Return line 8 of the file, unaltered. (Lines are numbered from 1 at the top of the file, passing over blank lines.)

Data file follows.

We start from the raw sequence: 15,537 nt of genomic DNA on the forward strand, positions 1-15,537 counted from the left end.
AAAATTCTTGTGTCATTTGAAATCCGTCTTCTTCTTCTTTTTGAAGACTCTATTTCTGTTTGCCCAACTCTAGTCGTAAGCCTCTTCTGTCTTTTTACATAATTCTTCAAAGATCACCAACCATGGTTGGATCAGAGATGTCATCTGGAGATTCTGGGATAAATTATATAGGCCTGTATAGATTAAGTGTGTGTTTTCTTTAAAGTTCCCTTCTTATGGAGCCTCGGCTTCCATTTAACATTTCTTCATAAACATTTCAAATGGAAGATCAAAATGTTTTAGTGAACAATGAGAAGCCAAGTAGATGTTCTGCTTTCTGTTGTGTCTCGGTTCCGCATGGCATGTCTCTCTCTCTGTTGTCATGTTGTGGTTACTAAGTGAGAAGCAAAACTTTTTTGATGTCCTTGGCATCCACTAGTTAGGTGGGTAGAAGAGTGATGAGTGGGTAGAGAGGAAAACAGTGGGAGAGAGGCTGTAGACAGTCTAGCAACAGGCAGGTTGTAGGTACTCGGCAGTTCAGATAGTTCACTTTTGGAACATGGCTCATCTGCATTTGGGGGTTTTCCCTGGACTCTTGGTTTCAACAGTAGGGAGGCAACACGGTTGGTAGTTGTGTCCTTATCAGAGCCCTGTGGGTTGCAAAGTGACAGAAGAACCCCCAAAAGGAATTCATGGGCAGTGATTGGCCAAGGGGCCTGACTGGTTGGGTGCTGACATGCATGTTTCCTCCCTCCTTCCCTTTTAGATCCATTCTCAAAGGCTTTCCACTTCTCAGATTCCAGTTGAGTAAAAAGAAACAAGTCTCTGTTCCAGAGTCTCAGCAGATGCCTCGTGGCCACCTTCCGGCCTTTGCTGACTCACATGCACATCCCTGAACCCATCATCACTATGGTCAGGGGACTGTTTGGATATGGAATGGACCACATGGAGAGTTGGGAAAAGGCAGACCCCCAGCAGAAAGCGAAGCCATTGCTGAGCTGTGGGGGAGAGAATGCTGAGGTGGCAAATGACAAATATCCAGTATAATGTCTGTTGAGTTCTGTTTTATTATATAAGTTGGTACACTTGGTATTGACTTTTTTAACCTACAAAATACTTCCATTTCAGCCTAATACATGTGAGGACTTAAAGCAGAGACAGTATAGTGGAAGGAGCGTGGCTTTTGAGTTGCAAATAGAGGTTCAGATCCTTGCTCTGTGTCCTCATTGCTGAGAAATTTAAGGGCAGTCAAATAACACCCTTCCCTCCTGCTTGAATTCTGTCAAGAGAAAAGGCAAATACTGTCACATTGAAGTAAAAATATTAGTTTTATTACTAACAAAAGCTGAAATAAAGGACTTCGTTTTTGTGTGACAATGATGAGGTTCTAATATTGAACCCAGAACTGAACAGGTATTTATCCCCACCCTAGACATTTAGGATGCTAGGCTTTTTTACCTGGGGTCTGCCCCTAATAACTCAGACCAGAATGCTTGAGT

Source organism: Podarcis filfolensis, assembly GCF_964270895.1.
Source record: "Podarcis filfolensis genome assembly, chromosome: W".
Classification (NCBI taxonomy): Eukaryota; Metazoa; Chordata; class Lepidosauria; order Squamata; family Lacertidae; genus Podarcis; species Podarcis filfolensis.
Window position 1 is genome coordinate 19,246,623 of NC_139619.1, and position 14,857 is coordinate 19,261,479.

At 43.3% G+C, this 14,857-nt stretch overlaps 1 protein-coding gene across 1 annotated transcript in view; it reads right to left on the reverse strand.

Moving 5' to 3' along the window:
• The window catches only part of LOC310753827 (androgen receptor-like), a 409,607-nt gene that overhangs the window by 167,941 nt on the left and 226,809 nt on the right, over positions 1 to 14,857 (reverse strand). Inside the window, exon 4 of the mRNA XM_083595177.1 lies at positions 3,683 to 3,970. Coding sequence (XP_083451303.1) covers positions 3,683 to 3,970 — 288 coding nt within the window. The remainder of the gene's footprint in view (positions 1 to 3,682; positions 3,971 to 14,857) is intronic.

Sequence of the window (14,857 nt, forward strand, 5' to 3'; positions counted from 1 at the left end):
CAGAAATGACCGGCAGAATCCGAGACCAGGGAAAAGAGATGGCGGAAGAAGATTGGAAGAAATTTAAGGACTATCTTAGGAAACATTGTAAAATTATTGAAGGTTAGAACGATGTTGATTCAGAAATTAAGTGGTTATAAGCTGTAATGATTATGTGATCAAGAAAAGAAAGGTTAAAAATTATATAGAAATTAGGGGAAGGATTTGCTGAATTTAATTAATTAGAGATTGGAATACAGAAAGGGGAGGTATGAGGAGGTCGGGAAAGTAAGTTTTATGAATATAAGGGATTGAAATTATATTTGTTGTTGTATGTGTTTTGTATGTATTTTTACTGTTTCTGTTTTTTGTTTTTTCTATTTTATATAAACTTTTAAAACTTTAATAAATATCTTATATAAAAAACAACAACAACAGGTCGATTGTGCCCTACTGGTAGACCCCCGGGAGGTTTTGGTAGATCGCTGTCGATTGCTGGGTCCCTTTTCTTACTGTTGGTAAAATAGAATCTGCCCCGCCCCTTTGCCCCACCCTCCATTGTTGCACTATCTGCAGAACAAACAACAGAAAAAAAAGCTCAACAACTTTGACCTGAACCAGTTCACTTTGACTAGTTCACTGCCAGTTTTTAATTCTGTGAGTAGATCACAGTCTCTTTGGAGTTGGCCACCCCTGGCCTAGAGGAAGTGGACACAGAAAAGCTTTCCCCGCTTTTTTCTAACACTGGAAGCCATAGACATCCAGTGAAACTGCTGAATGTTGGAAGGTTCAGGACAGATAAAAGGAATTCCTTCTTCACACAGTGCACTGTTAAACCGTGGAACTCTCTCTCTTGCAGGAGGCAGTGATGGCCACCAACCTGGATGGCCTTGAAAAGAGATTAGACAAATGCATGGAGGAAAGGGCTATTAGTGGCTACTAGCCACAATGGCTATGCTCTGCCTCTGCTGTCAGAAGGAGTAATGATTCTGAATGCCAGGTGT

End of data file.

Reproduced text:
Moving 5' to 3' along the window: